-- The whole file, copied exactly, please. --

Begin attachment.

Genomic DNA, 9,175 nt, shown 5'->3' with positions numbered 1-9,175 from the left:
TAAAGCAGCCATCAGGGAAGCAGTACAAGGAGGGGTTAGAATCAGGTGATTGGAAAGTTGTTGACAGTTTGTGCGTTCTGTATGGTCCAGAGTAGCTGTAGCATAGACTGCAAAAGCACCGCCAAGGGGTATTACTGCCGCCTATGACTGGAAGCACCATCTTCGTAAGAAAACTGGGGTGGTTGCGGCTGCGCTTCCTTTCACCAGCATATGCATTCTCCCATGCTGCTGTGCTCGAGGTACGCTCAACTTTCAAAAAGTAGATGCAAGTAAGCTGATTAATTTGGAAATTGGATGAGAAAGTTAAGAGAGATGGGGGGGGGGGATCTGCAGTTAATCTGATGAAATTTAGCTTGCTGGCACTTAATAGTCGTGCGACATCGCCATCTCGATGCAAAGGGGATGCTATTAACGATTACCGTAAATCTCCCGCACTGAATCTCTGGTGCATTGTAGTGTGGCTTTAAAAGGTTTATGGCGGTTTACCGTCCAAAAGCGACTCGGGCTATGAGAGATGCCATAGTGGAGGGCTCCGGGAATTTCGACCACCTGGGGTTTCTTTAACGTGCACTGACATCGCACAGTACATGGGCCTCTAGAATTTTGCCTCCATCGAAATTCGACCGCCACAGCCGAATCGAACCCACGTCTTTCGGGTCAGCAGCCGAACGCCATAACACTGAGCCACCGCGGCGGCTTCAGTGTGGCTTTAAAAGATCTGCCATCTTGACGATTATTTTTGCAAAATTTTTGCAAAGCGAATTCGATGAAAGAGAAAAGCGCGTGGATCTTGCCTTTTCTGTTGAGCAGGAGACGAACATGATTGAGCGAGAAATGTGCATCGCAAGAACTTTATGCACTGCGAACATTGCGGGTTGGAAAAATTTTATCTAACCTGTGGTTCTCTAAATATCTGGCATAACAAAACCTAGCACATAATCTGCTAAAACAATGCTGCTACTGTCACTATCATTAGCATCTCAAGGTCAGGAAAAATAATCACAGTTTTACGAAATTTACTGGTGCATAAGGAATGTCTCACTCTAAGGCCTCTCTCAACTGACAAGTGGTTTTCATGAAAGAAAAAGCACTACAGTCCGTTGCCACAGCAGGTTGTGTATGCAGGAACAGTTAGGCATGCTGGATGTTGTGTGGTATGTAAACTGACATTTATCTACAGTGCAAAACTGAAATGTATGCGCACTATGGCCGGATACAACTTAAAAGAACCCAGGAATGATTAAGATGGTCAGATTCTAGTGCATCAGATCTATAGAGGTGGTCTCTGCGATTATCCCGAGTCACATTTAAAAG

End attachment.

Genomic DNA, 9,175 nt, shown 5'->3' with positions numbered 1-9,175 from the left:
TAAAGCAGCCATCAGGGAAGCAGTACAAGGAGGGGTTAGAATCAGGTGATTGGAAAGTTGTTGACAGTTTGTGCGTTCTGTATGGTCCAGAGTAGCTGTAGCATAGACTGCAAAAGCACCGCCAAGGGGTATTACTGCCGCCTATGACTGGAAGCACCATCTTCGTAAGAAAACTGGGGTGGTTGCGGCTGCGCTTCCTTTCACCAGCATATGCATTCTCCCATGCTGCTGTGCTCGAGGTACGCTCAACTTTCAAAAAGTAGATGCAAGTAAGCTGATTAATTTGGAAATTGGATGAGAAAGTTAAGAGAGATGGGGGGGGGGGATCTGCAGTTAATCTGATGAAATTTAGCTTGCTGGCACTTAATAGTCGTGCGACATCGCCATCTCGATGCAAAGGGGATGCTATTAACGATTACCGTAAATCTCCCGCACTGAATCTCTGGTGCATTGTAGTGTGGCTTTAAAAGGTTTATGGCGGTTTACCGTCCAAAAGCGACTCGGGCTATGAGAGATGCCATAGTGGAGGGCTCCGGGAATTTCGACCACCTGGGGTTTCTTTAACGTGCACTGACATCGCACAGTACATGGGCCTCTAGAATTTTGCCTCCATCGAAATTCGACCGCCACAGCCGAATCGAACCCACGTCTTTCGGGTCAGCAGCCGAACGCCATAACACTGAGCCACCGCGGCGGCTTCAGTGTGGCTTTAAAAGATCTGCCATCTTGACGATTATTTTTGCAAAATTTTTGCAAAGCGAATTCGATGAAAGAGAAAAGCGCGTGGATCTTGCCTTTTCTGTTGAGCAGGAGACGAACATGATTGAGCGAGAAATGTGCATCGCAAGAACTTTATGCACTGCGAACATTGCGGGTTGGAAAAATTTTATCTAACCTGTGGTTCTCTAAATATCTGGCATAACAAAACCTAGCACATAATCTGCTAAAACAATGCTGCTACTGTCACTATCATTAGCATCTCAAGGTCAGGAAAAATAATCACAGTTTTACGAAATTTACTGGTGCATAAGGAATGTCTCACTCTAAGGCCTCTCTCAACTGACAAGTGGTTTTCATGAAAGAAAAAGCACTACAGTCCGTTGCCACAGCAGGTTGTGTATGCAGGAACAGTTAGGCATGCTGGATGTTGTGTGGTATGTAAACTGACATTTATCTACAGTGCAAAACTGAAATGTATGCGCACTATGGCCGGATACAACTTAAAAGAACCCAGGAATGATTAAGATGGTCAGATTCTAGTGCATCAGATCTATAGAGGTGGTCTCTGCGATTATCCCGAGTCACATTTAAAAG